Dissecting EM Stocks Performance
The 2000s were great years for EM stocks with almost all countries outperforming their DM counterpart on the back of rapid Chinese growth, post 1990 crisis in Latam and Asia, and rising global trade. Demand for commodities become a tailwind for resource-rich countries, which flush their government coffer and lift domestic living standard; Russian GDP per capita grew 5 times between 2000 and 2010, whereas China, Indonesia, and Brazil, grew 3.7 times, 2.7 times, and 2 times, respectively. The boom in EM countries, in turn, further increase demand for commodities as infrastructure investment in these countries accelerated.
Global financial crisis (GFC) stopped the party in its track. FDI flew back from emerging countries to the U.S. and Europe, forcing domestic policymakers to tighten fiscal and monetary policy to prevent their currency from falling, which only exacerbate slump in domestic growth. Once the storm passes, vulnerabilities in the weaker EM countries were laid bare. Commodity-dependent countries with discipline monetary and fiscal management, high savings rate, and functional politics are able to continue its growth trajectory, among them Indonesia, Chile, Peru, and Colombia. Meanwhile, growth in Brazil, South Africa, and Russia have been constraint by the rigid government spending obligation, lack of domestic savings, and low FDI inflows amid less attractive investment environment. Richer East Asian countries manage to resume its growth, and their stock market performs in-line with the DM counterpart, a rebuttal to the thesis that EM stocks are not an attractive investment opportunity (Chart 5). On the contrary, the most exciting consumer technology story and investments are now located in China and South Korea.
However, the market is mean-reverting and the headwind for EM ex-Asia is now turning into a tailwind. If commodity bear market of past decade is the main cause of EM underperformance by dragging down EM ex-Asia bourses’ performance, then the still developing rally in commodity prices should be a tailwind for EM outperformance in the coming years (Chart 6). We believe this is the case, as low prices in the past decade have resulted in underinvestment of the commodity complex in face of rising demand that has only recently been corrected by a much higher price and it will take years to bring new supply to the market (Chart 7).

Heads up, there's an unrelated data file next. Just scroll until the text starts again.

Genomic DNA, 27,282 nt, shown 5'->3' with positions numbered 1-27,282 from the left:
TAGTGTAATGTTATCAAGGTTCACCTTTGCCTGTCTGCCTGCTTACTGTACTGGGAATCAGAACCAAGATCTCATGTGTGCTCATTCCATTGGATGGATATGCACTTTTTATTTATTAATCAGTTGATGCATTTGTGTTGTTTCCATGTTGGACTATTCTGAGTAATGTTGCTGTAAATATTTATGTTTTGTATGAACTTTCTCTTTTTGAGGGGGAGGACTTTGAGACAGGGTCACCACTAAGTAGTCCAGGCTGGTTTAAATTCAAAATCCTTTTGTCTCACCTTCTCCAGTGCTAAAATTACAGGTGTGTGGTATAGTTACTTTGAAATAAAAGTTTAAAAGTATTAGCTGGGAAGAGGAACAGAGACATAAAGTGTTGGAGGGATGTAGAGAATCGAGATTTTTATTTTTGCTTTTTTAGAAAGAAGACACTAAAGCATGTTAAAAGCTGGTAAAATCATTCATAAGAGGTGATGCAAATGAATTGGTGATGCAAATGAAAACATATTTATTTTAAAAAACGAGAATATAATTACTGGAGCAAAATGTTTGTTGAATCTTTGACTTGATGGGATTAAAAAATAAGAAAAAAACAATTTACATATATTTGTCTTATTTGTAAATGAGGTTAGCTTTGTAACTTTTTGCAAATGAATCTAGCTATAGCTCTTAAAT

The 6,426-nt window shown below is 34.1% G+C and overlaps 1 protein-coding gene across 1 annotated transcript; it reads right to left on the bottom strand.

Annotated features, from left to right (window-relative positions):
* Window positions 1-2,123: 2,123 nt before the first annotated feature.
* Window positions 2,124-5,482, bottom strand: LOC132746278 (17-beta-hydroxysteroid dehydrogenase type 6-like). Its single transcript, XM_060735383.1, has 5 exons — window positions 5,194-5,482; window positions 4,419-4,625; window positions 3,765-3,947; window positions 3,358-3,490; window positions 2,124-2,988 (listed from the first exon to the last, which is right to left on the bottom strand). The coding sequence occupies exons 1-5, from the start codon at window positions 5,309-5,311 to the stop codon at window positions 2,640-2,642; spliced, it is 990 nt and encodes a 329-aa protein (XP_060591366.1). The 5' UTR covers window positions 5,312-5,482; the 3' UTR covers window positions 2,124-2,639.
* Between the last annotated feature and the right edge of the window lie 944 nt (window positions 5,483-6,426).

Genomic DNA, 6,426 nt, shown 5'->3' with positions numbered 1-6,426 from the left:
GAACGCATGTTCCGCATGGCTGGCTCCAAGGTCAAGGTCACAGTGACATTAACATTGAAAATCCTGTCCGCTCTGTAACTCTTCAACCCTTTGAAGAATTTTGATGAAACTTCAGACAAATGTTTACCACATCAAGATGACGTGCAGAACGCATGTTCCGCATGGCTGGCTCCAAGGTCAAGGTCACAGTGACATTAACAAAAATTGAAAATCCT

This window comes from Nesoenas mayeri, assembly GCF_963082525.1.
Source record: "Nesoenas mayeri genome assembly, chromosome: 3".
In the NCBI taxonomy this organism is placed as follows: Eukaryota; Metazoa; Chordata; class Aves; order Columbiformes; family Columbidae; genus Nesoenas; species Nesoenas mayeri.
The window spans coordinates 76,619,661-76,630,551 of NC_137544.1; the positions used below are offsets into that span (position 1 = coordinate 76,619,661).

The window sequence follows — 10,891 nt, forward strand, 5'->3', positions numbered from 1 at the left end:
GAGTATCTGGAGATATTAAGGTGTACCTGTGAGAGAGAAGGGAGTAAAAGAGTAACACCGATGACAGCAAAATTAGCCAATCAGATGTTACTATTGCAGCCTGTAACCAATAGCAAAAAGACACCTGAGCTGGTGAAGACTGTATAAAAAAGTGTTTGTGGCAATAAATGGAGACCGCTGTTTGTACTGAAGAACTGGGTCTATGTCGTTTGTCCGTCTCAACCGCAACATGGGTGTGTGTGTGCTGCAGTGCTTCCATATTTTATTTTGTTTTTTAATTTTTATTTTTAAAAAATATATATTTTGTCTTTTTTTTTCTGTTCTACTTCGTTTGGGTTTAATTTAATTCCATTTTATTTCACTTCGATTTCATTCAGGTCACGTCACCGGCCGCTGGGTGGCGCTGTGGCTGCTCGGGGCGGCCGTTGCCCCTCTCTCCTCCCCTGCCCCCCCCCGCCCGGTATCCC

More importantly, EM ex-Asia valuation is still cheap, and rolling global recovery – from China, U.S., now Europe, and potentially EM after – means commodity demand and price should remain firm, which bodes well for the earnings of resource-rich nations. Despite this, market enthusiasm remains muted, with EM ex-Asia trading at 24% discount relative to EM benchmark based on forward earnings multiple (Chart 6, bottom panel) and equity risk premium has not come down in-line with its EM and DM peers’ trajectory (Chart 8).
In this light, the dichotomy of EM equities – between resource-driven and East Asian countries – warrants thinking EM portfolio strategy in terms of core-satellite approach. Investors should hold a core position on East Asian bourses that are the growth drivers of EM and represent over half of MSCI EM weight, while playing the cyclical opportunities currently present in the developing commodity boom. In the current environment, we favor reducing the portion of our core portfolio and up our exposure on Latam stocks.